You know what? I do feel cheated. I don’t get clapped out. I don’t get a closing ceremony. I don’t get to say a proper goodbye to my favorite teachers. I don’t get to choose the perfect book to circularly close out the year and middle school. (Fangirl, obviously. This is the book that launched me into online fandom, which has been a big part of my identity ever since I read it in 6th grade. I actually bought it a while back… maybe I’ll read it this weekend.) I don’t get to visit my old lockers or any other meaningful place one last time. 

None of my classmates get this either (though I doubt many of them want the book one). No end-of-year traditions. No signing “HAGS” on the signing-papers or yearbooks of classmates you don’t really care about. No collecting thoughtful messages from your teachers on the same paper items. No hugging your friends goodbye on the last day, and forcing them to also inscribe their name on the dead tree. No reminiscing over the coincidences that led to you becoming friends in the first place. No end-of-year parties in clubs. No one gets a proper entire fourth quarter — a whole quarter of our year’s education is sub-standard. 

We are all being cheated, and there isn’t a clear thief to blame. A more efficient and effective government might have made things better for us, but part of this was always going to happen — I can’t for the life of me remember where I read it, but I know I was once told that worldwide epidemics would become more common in the future because of higher inter-community mobility and population density. A new disease transmits to humans somewhere and, in the modern world, it spreads. Now the question is, will this happen again? When?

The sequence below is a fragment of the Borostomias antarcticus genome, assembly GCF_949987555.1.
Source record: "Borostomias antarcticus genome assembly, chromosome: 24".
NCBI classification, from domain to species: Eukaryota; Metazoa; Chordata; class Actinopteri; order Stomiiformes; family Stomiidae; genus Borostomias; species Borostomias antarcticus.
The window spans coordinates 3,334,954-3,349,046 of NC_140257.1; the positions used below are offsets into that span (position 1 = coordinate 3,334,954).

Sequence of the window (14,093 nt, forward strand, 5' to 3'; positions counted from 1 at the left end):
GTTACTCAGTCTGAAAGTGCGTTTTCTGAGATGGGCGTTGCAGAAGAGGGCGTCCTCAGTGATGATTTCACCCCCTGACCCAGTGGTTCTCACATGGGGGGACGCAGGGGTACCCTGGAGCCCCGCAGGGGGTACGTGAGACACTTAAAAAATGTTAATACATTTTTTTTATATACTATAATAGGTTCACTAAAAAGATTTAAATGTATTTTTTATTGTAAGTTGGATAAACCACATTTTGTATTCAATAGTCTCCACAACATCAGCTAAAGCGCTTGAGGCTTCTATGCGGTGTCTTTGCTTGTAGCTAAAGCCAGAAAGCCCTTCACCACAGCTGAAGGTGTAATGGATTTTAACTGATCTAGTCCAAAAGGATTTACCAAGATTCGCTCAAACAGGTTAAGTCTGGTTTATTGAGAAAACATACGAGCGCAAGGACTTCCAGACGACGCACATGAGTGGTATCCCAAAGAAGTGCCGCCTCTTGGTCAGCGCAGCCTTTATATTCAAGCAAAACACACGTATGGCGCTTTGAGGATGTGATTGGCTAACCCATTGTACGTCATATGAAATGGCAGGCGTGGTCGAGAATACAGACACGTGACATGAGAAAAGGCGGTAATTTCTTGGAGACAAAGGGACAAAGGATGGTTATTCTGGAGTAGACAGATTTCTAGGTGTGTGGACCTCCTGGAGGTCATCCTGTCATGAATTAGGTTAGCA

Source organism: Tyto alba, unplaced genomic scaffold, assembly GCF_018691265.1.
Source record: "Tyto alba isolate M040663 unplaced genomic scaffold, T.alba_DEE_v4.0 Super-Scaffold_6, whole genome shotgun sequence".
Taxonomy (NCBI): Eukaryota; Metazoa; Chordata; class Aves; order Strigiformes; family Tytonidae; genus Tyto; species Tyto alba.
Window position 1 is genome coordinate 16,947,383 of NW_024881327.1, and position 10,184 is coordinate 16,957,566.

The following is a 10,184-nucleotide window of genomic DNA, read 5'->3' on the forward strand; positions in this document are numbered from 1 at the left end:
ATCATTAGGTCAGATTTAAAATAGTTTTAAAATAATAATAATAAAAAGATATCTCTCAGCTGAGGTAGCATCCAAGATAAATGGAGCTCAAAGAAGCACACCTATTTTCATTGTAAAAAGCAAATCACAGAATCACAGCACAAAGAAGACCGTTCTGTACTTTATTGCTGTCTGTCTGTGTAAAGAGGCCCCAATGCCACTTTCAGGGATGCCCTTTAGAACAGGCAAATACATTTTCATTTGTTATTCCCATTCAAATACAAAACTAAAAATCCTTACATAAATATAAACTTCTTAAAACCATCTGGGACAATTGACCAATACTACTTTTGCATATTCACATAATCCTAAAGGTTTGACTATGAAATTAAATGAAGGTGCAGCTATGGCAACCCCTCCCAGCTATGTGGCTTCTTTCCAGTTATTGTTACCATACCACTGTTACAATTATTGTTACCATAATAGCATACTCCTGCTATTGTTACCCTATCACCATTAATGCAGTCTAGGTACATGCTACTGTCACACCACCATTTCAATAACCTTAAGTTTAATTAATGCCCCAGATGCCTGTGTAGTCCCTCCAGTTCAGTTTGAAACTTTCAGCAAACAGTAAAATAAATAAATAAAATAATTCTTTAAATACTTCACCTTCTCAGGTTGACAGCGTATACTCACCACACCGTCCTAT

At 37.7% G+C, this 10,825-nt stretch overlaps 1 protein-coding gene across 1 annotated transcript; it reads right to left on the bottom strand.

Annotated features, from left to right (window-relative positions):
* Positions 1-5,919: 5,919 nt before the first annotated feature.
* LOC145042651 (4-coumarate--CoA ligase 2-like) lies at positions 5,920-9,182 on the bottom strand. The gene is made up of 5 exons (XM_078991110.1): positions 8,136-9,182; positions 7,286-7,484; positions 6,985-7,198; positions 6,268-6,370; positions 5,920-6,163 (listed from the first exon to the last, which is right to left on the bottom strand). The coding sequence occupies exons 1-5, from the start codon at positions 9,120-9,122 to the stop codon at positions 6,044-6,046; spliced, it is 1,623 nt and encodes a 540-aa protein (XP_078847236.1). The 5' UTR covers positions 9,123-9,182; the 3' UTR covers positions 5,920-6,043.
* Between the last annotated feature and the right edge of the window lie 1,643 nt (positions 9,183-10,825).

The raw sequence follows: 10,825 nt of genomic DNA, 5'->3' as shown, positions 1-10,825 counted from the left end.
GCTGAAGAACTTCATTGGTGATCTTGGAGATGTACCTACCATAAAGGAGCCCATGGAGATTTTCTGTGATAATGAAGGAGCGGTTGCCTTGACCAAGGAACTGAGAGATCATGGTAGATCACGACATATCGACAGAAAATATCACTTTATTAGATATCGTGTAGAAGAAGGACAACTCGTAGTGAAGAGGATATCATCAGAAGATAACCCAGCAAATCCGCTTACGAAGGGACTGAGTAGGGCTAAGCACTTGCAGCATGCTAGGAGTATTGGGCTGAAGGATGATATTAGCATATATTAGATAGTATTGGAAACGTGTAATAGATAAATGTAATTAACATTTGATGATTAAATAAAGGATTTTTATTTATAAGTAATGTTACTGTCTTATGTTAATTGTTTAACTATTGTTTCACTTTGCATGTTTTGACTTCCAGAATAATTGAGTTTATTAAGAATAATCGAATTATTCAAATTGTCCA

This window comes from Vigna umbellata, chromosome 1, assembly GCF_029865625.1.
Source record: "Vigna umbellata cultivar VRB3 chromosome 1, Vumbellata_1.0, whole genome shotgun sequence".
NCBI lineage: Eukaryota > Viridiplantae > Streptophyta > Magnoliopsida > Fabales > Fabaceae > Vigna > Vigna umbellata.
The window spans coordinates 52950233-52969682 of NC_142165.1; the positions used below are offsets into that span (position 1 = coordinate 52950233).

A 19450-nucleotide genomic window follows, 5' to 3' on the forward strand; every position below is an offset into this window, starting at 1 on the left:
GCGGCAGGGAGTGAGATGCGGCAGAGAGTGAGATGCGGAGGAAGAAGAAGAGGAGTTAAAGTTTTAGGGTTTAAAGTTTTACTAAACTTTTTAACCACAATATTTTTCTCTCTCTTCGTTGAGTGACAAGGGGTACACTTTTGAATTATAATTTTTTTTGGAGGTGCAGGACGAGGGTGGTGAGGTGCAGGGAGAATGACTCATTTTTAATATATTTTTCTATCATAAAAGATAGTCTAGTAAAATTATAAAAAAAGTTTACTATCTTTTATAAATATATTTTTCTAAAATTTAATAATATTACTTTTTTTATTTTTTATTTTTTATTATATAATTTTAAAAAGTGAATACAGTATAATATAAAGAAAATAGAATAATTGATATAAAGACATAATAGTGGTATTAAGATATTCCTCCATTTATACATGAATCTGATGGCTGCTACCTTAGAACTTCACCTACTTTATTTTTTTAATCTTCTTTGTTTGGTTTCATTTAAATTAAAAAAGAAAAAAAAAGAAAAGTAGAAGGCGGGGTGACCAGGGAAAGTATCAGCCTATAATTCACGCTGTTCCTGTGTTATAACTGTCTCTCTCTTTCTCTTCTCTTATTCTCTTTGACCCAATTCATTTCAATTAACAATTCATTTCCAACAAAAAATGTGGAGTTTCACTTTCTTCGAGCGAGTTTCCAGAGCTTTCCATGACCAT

But here we are, Wayland Middle School. There was no way this could be a normal goodbye article, because that’s the way things go. I can write something nice for you anyways: 

Though the journey has been long, the path ahead is longer, and the destination is yet to be known. We all began in very different places than we are in now. Some time ago, the class of 2024 walked into their first real day at the building where they would be shaped for the next three years. 540 school days later, they don’t ever get to walk out. 

This is the end. We don’t get a do-over, another chance to make it right. No time-travel. The story arc doesn’t get the conclusion it deserves, but the book moves forward, climbing toward the next phase. 

Goodbye, Wayland Middle School. I’ll miss you and I won’t. Thanks for everything. 

See you next year, Wayland High School.